- Motion to Suppress Evidence - a request to have certain evidence declared inadmissible, often because it was illegally obtained or its presentation would violate the defendant’s rights.
- Motion for Change of Venue - a request to change the location of the trial, often because of pre-trial publicity that could violate a defendant’s right to an impartial jury.
- Motion to Compel - a request asking the judge to issue an order requiring that a party provide the requested information.
- Motion to Preclude the Admission of Evidence - a request by either the defense or the prosecution to preclude certain testimony from being admitted at trial. This is often done to limit the scope of evidence that the jury hears
Trial is a structured process in which lawyers present evidence to a jury, who will decide whether the defendant committed the crime they are accused of. The prosecutor presents witnesses and other evidence they believe proves the defendant committed a crime. The defendant defends the case by cross examining the prosecution’s witnesses and, sometimes, presenting evidence of their own. A defendant, however, has a Fifth Amendment right to remain silent and is not required to put on any evidence at all and the jury may not make any adverse inference if he invokes his rights.
Trial is a complicated process that involves opening statements by the prosecutor and defendant, the presentation of evidence through questioning of witnesses, objections, and closing arguments. Once closing arguments are complete, the judge explains the law to the jury, who retires to deliberate and then announces their verdict.
If the defendant is found guilty, they can file post-trial motions. Common post-trial motions include:
- Motion for a New Trial - asking the judge for a new trial if significant new evidence is discovered or a judicial error or juror bias impacted the jury’s decision.
- Motion for Judgment of Acquittal - asking the judge to overrule the jury’s verdict and allow the defendant to go free.
- Motion to Vacate, Set Aside, or Correct a Sentence - asking the judge to correct an error that was detrimental to the defendant.
Instead of going to trial, a defendant can choose to plead guilty to the charges for a variety of reasons, presumably to avoid exposure to a longer sentence. This can be done with or without a plea agreement. However, in the federal courts, it is essential that a defendant who is contemplating a guilty plea, be represented by an experienced federal criminal defense lawyer during the negotiation of the plea and throughout the sentencing process. The reason is that the federal sentencing guidelines are extremely complex and through concepts such as “relevant conduct” and Commentary to the sentencing guidelines, significant additional jail time can be added.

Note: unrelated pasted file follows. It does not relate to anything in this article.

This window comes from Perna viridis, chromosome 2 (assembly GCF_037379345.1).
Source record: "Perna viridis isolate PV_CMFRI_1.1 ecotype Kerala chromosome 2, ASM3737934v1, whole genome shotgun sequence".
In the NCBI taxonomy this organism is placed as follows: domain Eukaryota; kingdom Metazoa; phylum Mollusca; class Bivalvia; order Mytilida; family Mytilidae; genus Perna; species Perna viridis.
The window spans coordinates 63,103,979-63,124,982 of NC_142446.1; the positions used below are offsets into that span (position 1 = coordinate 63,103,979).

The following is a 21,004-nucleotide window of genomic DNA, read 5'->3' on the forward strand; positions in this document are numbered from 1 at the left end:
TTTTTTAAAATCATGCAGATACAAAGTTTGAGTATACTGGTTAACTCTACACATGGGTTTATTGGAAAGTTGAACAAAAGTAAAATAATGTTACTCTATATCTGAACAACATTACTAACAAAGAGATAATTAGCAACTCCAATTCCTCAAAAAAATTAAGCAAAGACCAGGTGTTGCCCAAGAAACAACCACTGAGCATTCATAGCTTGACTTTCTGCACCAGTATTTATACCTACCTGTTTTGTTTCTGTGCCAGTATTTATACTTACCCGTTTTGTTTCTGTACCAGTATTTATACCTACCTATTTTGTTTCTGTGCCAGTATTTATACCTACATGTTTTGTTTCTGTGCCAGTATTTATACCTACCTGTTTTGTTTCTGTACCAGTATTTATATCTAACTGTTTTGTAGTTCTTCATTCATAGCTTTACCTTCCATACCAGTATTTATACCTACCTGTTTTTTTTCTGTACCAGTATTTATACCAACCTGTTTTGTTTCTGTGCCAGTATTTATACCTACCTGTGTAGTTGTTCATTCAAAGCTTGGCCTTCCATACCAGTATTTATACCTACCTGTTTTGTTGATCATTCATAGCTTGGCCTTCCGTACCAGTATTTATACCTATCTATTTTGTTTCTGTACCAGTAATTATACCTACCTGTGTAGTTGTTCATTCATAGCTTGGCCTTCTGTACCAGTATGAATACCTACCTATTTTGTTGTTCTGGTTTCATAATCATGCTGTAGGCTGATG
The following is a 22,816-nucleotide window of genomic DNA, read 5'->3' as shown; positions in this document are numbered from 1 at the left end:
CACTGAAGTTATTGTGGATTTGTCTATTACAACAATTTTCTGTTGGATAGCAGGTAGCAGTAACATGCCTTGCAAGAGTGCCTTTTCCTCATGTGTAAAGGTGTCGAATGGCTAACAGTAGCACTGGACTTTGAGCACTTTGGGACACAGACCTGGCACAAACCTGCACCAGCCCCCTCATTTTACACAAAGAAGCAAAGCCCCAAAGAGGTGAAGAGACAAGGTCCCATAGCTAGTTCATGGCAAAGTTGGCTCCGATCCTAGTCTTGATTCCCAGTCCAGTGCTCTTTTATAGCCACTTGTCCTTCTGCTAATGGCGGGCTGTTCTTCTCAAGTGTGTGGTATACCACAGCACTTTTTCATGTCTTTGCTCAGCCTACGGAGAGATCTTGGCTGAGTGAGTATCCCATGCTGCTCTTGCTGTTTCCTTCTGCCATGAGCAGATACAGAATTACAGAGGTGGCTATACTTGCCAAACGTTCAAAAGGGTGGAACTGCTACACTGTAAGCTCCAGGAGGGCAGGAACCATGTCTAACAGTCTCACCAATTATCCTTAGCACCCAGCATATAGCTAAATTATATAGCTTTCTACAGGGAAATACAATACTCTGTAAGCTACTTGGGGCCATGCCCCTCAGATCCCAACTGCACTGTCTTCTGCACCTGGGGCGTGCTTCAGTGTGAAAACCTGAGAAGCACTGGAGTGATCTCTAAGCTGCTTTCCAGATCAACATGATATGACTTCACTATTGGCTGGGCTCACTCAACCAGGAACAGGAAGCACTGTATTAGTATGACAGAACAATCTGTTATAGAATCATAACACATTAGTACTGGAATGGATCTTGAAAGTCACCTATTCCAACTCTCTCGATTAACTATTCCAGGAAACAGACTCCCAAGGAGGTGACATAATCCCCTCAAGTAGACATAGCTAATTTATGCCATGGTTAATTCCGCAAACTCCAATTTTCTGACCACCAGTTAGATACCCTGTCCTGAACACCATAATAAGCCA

A defendant should only plead guilty if they actually committed the crime. When pleading guilty, the defendant admits to having committed a crime and is sentenced by the judge. Once a defendant pleads guilty, the next step is to prepare for a sentencing hearing.
If a defendant is found guilty or has pled guilty, a sentencing hearing will be scheduled. Sentencing can be one of the most complicated areas of federal criminal law. The judge will have received and reviewed information about the defendant and the crime they were convicted of and will review the Federal Sentencing Guidelines to determine what punishment to impose. Before imposing a sentence, the judge can listen to aggravating or mitigating factors, such as whether the defendant expressed regret or has committed the same crime before or about the nature of the crime itself. It is ultimately the Judge’s decision as to what sentence to impose after review of the parties’ sentencing memorandum, arguments and testimony at sentencing and the Presentence Investigation Report.
Experience Matters When Choosing a Federal Criminal Defense Attorney
As this short synopsis demonstrates, the federal criminal process is extraordinarily complicated. Someone facing federal criminal charges should not venture into federal court without an experienced federal criminal defense attorney who understands the federal criminal process.
Federal criminal defense attorney Hope Lefeber has been practicing criminal defense in federal court for over three decades. During that time, she developed trust and respect among prosecutors, judges, and other criminal defense lawyers, and has earned a reputation as a tenacious and fearless advocate who is meticulously prepared and is not afraid to fight for her client’s rights.
If you are facing federal criminal charges, Hope Lefeber should be your first call.